So, for Day 26 I headed to Moorlands Nature Reserve outside York.
This has long been one of my favourite places. When I was a kid we used to come here. In fact it’s the first place I ever saw a badger, a whole family, with one cub getting within 5 metres of us. A wonderful moment that stayed with me.
We would often come in late Spring so my Grandmother could enjoy the spectacular rhodedendrons.
Despite the presence of these exotic flowering shrubs, introduced primarily in the 19th Century, the small woodland is part of something older; the forest of Galtres. This was a royal woodland established in the 12th Century.
We were actually there quite late for the floral display, it’s better in May, so more commonly we saw petals scattered across a woodland floor, surrounding the twisting stems of the bushes.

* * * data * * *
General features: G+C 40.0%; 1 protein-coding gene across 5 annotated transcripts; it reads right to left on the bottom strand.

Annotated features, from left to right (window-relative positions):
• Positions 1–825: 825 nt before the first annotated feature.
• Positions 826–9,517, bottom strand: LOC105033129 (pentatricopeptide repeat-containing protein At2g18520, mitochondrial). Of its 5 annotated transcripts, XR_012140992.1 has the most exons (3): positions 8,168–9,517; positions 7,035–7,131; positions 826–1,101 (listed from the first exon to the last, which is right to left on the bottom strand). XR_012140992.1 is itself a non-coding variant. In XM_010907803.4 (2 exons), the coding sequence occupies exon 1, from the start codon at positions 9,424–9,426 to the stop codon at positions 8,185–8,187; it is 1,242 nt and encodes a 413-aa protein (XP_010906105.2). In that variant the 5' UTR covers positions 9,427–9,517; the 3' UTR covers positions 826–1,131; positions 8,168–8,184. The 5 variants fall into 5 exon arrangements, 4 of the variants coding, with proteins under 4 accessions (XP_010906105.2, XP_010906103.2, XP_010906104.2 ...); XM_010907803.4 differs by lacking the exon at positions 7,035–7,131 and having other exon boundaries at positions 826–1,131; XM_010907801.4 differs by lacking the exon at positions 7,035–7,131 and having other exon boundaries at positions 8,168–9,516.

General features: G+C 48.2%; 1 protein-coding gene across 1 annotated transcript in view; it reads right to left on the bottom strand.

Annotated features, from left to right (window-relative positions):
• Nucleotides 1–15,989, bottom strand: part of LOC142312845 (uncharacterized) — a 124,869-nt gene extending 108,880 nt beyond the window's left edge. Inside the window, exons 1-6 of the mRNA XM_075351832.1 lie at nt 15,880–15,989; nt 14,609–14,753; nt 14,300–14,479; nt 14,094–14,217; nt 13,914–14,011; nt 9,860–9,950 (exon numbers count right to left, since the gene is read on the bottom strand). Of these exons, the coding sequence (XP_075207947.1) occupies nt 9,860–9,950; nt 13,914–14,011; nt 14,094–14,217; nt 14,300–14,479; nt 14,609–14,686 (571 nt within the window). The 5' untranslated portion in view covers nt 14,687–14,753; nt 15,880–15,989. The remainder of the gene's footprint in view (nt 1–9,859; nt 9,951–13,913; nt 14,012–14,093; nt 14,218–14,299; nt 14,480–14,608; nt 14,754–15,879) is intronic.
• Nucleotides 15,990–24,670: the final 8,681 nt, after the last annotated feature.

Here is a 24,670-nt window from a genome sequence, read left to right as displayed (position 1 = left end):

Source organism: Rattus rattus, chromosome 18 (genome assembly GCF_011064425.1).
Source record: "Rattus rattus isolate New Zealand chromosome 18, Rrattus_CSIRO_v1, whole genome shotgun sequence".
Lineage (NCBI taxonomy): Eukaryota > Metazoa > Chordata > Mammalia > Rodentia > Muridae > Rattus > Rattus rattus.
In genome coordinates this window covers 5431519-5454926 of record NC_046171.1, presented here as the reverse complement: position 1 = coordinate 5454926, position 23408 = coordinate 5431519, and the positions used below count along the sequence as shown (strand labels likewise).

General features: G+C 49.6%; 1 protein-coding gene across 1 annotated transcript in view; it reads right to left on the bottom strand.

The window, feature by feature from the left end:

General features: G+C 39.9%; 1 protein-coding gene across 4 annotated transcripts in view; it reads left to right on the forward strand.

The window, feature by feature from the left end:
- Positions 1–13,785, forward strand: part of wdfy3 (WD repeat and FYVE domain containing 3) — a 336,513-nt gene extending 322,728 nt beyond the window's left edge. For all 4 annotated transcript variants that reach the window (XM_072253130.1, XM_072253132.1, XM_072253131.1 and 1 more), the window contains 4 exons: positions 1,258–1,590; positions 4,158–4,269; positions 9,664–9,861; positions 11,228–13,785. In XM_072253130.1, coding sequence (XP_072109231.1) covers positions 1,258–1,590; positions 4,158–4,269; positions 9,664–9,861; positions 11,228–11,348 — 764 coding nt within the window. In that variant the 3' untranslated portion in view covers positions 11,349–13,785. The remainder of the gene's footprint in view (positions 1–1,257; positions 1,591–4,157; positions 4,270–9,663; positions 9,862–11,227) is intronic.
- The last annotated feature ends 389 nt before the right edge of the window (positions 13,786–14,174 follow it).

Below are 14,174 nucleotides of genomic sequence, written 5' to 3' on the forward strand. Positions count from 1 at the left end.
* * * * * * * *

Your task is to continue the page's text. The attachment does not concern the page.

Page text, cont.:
It wasn’t great in terms of visible wildlife. While we heard blackbirds, chiffchaff, blackcap, willow tit, great spotted woodpecker and nuthatch, they grey drizzly weather really seemed to have everything hidden away.
On the plus side, a hedgehog did appear out of the undergrowth just as we entered the reserve, but it disappeared away before I could take a picture.
A lot of work is going on to make the reserve very family-friendly, lots of clearing of overgrown spaces and the introduction of carvings and sculptures.
I’m never entirely sure how I feel about this sort of thing. A large part of my wants a wild reserve, as it was when I was young. But I know my young niece loves it, and I know that wild and overgrown isn’t great for nature. Ultimately that’s the real point. This reserve is focusing on being free, on being used by families and groups of kids. I can hardly spend much of my blog saying how necessary it is to engage kids, then get upset because something from my childhood isn’t quite how I remember it! So well done Yorkshire Wildlife Trust.